essential critical infrastructure workers

Source: Essential Critical Infrastructures defined by the CISA

On March 28th, the U.S. Department of Homeland Security, Cybersecurity & Infrastructure Security Agency has produced an advisory list of essential critical infrastructures which can be found here. The purpose of this list is to give state and local officials guidance when establishing what constitutes essential infrastructure in hopes of softening the impacts of COVID-19 to the overall health, safety and economy of our nation.

Bonds relevant to these essential infrastructure sectors may include:

  • Agricultural bonds
  • Appraisal Management Company Bonds
  • Bid bonds
  • Cannabis Bonds
  • Conservatorship Bonds
  • Contractor’s Bond of Qualifying Individual
  • Contractor’s License Bonds
  • Department of Defense Hauling Bonds
  • Driver Training School Bonds
  • Executor Bonds
  • Excise Tax Bonds
  • Farm Labor Contractor Bonds
  • Freight Broker Bonds
  • Healthcare Administration Bonds
  • Home Healthcare Agency Bonds
  • Investment Advisor Bonds
  • Immigration Consultant Bonds
  • Insurance Agent/Surplus Lines Bonds
  • Liquor/Beer Tax Bonds
  • LLC Employee Worker Bond
  • Lost Securities Bonds
  • Lottery Bond
  • Marijuana Excise Tax Bond
  • Medicaid Provider Bond
  • Money Transmitter Bonds
  • Mortgage Broker Bonds
  • Motor Vehicle Dealership Bonds
  • Oil and Gas industry bonds
  • Performance and Payment Bonds
  • Probate bonds
  • Public Official Bonds
  • Sales Tax Bonds
  • Site Development Bonds
  • Telemarketing/Professional Fundraiser Bonds
  • Third-Party Debt Collector Surety Bond
  • Title Agent Bonds
  • S. Customs Bonds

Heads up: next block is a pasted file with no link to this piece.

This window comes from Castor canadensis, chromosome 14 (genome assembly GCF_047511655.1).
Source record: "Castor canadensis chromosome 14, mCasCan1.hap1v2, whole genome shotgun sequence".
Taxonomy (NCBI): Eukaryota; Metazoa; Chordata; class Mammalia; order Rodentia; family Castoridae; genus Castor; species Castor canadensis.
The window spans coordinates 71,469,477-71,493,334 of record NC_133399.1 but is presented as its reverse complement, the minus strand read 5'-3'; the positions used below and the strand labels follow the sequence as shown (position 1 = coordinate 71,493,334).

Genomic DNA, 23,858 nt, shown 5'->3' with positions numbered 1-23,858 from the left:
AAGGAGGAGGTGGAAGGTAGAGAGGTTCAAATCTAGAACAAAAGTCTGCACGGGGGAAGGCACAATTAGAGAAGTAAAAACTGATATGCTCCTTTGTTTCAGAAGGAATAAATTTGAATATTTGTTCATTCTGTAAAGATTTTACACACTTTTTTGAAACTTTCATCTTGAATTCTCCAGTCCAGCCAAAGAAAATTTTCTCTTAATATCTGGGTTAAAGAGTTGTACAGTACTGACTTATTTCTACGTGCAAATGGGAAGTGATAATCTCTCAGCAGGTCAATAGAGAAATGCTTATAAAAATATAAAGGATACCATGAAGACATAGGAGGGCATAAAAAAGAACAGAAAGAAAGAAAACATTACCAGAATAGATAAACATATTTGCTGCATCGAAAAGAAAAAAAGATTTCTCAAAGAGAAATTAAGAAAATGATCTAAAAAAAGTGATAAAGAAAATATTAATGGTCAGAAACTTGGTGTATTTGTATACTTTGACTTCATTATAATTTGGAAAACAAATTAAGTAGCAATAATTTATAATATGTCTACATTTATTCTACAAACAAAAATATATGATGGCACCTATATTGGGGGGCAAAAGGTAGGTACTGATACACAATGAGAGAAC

• Utility Deposit Bonds
  • Wage, Welfare and Fringe Benefit Bonds
  • Weighmaster Bonds

COVID-19 Pandemic Sparks Innovation in the Surety Industry

On Monday, April 6th, 2020 the Surety & Fidelity Association of America (SFAA) and the National Association of Surety Bond Producers (NASBP) issued a joint Request for Emergency Action to federal, state, and local municipalities to accept the electronic execution and delivery of commercial and contract surety bonds.  Many contract surety bonds still require raised seals, which can be a challenge given the current pandemic requiring many in the surety industry to work remotely.

It is imperative to adopt a new standard that allows for the electronic execution of bonds, as many construction projects are infrastructure related to health and safety. The joint request memo urges officials to adopt the following:

  1. With respect to all construction bonds, public procurement officials shall accept all bonds and powers of attorney containing e-signatures and e-corporate seals affixed to each document, and waive the notary requirement.
  2. With respect to all commercial surety bonds, government officials shall accept all bonds and powers of attorney containing e-signatures and e-corporate seals affixed to each document, and waive the notary requirement.

Numerous sureties have quickly adapted to the current pandemic by creating electronic powers of attorney and electronic seals. Software programs have also enabled contractors to submit bid proposals online, with electronic bid bonds. Many license and permit bond requirements have evolved in recent years to allow for electronic execution.

The SFAA and the NASBP have combined their resources to create an immediate request for the adaptation of electronic execution of surety bonds. The joint request has addressed federal and state laws FAR 28.106-1 & GSAR 528.2020 and requested that they are amended to accommodate the current pandemic. If amended this would promote a more conducive and efficient method of bond executions that would be beneficial in the current crisis. This would also mark a significant adaptation in the surety industry. Shipping costs would be eliminated, overhead costs would be reduced and overall efficiency would create a more streamlined process of purchasing bonds.